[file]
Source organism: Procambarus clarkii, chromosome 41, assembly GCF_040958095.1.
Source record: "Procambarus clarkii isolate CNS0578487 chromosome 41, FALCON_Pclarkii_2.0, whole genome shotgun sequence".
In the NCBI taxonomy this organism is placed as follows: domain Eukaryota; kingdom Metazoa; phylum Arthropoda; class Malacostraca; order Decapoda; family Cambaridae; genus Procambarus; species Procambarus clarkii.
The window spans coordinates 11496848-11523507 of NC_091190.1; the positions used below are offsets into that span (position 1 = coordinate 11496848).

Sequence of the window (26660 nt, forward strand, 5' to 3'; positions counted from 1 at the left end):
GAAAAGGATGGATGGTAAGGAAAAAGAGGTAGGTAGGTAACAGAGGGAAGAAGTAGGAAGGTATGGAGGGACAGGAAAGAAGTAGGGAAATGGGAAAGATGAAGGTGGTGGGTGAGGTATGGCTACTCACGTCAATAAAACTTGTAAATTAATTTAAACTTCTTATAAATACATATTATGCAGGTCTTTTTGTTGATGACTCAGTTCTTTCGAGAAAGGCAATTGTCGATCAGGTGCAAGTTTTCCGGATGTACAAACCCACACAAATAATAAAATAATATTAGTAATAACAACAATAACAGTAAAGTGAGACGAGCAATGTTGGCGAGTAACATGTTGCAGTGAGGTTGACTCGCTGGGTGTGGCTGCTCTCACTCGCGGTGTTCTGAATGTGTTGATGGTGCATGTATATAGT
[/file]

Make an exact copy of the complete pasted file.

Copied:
Source organism: Procambarus clarkii, chromosome 41, assembly GCF_040958095.1.
Source record: "Procambarus clarkii isolate CNS0578487 chromosome 41, FALCON_Pclarkii_2.0, whole genome shotgun sequence".
In the NCBI taxonomy this organism is placed as follows: domain Eukaryota; kingdom Metazoa; phylum Arthropoda; class Malacostraca; order Decapoda; family Cambaridae; genus Procambarus; species Procambarus clarkii.
The window spans coordinates 11496848-11523507 of NC_091190.1; the positions used below are offsets into that span (position 1 = coordinate 11496848).

Sequence of the window (26660 nt, forward strand, 5' to 3'; positions counted from 1 at the left end):
GAAAAGGATGGATGGTAAGGAAAAAGAGGTAGGTAGGTAACAGAGGGAAGAAGTAGGAAGGTATGGAGGGACAGGAAAGAAGTAGGGAAATGGGAAAGATGAAGGTGGTGGGTGAGGTATGGCTACTCACGTCAATAAAACTTGTAAATTAATTTAAACTTCTTATAAATACATATTATGCAGGTCTTTTTGTTGATGACTCAGTTCTTTCGAGAAAGGCAATTGTCGATCAGGTGCAAGTTTTCCGGATGTACAAACCCACACAAATAATAAAATAATATTAGTAATAACAACAATAACAGTAAAGTGAGACGAGCAATGTTGGCGAGTAACATGTTGCAGTGAGGTTGACTCGCTGGGTGTGGCTGCTCTCACTCGCGGTGTTCTGAATGTGTTGATGGTGCATGTATATAGT